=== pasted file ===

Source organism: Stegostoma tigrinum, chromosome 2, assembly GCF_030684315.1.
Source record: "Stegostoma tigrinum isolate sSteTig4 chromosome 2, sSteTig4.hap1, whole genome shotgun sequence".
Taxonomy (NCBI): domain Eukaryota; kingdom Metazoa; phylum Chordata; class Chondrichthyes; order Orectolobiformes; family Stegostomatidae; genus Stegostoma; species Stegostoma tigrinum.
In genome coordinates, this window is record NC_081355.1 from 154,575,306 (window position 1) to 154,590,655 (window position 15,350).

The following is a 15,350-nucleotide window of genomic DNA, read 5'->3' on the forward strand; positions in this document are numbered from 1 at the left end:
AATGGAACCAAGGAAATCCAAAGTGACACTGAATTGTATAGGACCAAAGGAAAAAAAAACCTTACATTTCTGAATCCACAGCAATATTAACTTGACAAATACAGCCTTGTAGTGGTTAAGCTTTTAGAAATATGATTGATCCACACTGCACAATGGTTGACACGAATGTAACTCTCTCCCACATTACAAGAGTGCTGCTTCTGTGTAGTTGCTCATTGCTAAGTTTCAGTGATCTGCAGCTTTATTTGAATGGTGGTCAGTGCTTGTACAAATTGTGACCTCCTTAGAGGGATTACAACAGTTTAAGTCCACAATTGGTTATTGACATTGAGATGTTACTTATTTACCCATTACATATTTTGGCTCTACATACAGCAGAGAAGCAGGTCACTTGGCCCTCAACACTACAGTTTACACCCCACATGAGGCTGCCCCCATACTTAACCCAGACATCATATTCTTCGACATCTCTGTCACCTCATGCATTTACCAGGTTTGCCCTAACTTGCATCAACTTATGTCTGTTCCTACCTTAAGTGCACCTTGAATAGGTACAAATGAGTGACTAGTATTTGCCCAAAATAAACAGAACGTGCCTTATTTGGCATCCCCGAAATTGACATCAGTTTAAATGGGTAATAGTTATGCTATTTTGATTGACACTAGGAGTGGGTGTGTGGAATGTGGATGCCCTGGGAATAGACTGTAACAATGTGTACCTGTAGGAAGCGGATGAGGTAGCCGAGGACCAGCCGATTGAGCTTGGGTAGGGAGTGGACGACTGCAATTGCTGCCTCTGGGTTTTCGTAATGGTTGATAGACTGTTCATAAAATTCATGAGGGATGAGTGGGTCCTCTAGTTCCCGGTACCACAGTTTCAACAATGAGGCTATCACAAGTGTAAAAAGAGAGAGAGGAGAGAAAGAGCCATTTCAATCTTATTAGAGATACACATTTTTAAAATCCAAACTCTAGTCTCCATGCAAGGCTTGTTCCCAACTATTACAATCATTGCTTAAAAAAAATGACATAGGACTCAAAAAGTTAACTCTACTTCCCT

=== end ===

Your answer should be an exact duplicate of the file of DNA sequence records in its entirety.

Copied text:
Source organism: Stegostoma tigrinum, chromosome 2, assembly GCF_030684315.1.
Source record: "Stegostoma tigrinum isolate sSteTig4 chromosome 2, sSteTig4.hap1, whole genome shotgun sequence".
Taxonomy (NCBI): domain Eukaryota; kingdom Metazoa; phylum Chordata; class Chondrichthyes; order Orectolobiformes; family Stegostomatidae; genus Stegostoma; species Stegostoma tigrinum.
In genome coordinates, this window is record NC_081355.1 from 154,575,306 (window position 1) to 154,590,655 (window position 15,350).

The following is a 15,350-nucleotide window of genomic DNA, read 5'->3' on the forward strand; positions in this document are numbered from 1 at the left end:
AATGGAACCAAGGAAATCCAAAGTGACACTGAATTGTATAGGACCAAAGGAAAAAAAAACCTTACATTTCTGAATCCACAGCAATATTAACTTGACAAATACAGCCTTGTAGTGGTTAAGCTTTTAGAAATATGATTGATCCACACTGCACAATGGTTGACACGAATGTAACTCTCTCCCACATTACAAGAGTGCTGCTTCTGTGTAGTTGCTCATTGCTAAGTTTCAGTGATCTGCAGCTTTATTTGAATGGTGGTCAGTGCTTGTACAAATTGTGACCTCCTTAGAGGGATTACAACAGTTTAAGTCCACAATTGGTTATTGACATTGAGATGTTACTTATTTACCCATTACATATTTTGGCTCTACATACAGCAGAGAAGCAGGTCACTTGGCCCTCAACACTACAGTTTACACCCCACATGAGGCTGCCCCCATACTTAACCCAGACATCATATTCTTCGACATCTCTGTCACCTCATGCATTTACCAGGTTTGCCCTAACTTGCATCAACTTATGTCTGTTCCTACCTTAAGTGCACCTTGAATAGGTACAAATGAGTGACTAGTATTTGCCCAAAATAAACAGAACGTGCCTTATTTGGCATCCCCGAAATTGACATCAGTTTAAATGGGTAATAGTTATGCTATTTTGATTGACACTAGGAGTGGGTGTGTGGAATGTGGATGCCCTGGGAATAGACTGTAACAATGTGTACCTGTAGGAAGCGGATGAGGTAGCCGAGGACCAGCCGATTGAGCTTGGGTAGGGAGTGGACGACTGCAATTGCTGCCTCTGGGTTTTCGTAATGGTTGATAGACTGTTCATAAAATTCATGAGGGATGAGTGGGTCCTCTAGTTCCCGGTACCACAGTTTCAACAATGAGGCTATCACAAGTGTAAAAAGAGAGAGAGGAGAGAAAGAGCCATTTCAATCTTATTAGAGATACACATTTTTAAAATCCAAACTCTAGTCTCCATGCAAGGCTTGTTCCCAACTATTACAATCATTGCTTAAAAAAAATGACATAGGACTCAAAAAGTTAACTCTACTTCCCT